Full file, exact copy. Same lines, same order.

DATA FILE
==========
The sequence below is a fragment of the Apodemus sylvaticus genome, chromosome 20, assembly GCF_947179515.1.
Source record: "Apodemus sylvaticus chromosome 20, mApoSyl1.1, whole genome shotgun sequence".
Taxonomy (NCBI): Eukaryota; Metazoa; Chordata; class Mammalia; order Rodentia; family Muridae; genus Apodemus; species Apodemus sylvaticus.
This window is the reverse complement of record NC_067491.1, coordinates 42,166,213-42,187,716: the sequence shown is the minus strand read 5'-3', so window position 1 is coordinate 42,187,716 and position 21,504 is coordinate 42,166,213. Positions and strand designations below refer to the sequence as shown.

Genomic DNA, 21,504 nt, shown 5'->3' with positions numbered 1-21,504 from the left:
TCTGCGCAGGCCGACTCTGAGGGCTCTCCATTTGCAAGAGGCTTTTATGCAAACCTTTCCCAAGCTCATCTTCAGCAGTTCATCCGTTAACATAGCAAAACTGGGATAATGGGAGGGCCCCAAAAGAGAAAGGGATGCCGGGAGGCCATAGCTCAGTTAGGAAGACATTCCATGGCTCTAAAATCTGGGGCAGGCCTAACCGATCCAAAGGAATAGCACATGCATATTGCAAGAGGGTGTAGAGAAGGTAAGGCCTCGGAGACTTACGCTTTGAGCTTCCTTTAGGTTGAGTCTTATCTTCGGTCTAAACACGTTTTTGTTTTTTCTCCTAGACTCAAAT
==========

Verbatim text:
The sequence below is a fragment of the Apodemus sylvaticus genome, chromosome 20, assembly GCF_947179515.1.
Source record: "Apodemus sylvaticus chromosome 20, mApoSyl1.1, whole genome shotgun sequence".
Taxonomy (NCBI): Eukaryota; Metazoa; Chordata; class Mammalia; order Rodentia; family Muridae; genus Apodemus; species Apodemus sylvaticus.
This window is the reverse complement of record NC_067491.1, coordinates 42,166,213-42,187,716: the sequence shown is the minus strand read 5'-3', so window position 1 is coordinate 42,187,716 and position 21,504 is coordinate 42,166,213. Positions and strand designations below refer to the sequence as shown.

Genomic DNA, 21,504 nt, shown 5'->3' with positions numbered 1-21,504 from the left:
TCTGCGCAGGCCGACTCTGAGGGCTCTCCATTTGCAAGAGGCTTTTATGCAAACCTTTCCCAAGCTCATCTTCAGCAGTTCATCCGTTAACATAGCAAAACTGGGATAATGGGAGGGCCCCAAAAGAGAAAGGGATGCCGGGAGGCCATAGCTCAGTTAGGAAGACATTCCATGGCTCTAAAATCTGGGGCAGGCCTAACCGATCCAAAGGAATAGCACATGCATATTGCAAGAGGGTGTAGAGAAGGTAAGGCCTCGGAGACTTACGCTTTGAGCTTCCTTTAGGTTGAGTCTTATCTTCGGTCTAAACACGTTTTTGTTTTTTCTCCTAGACTCAAAT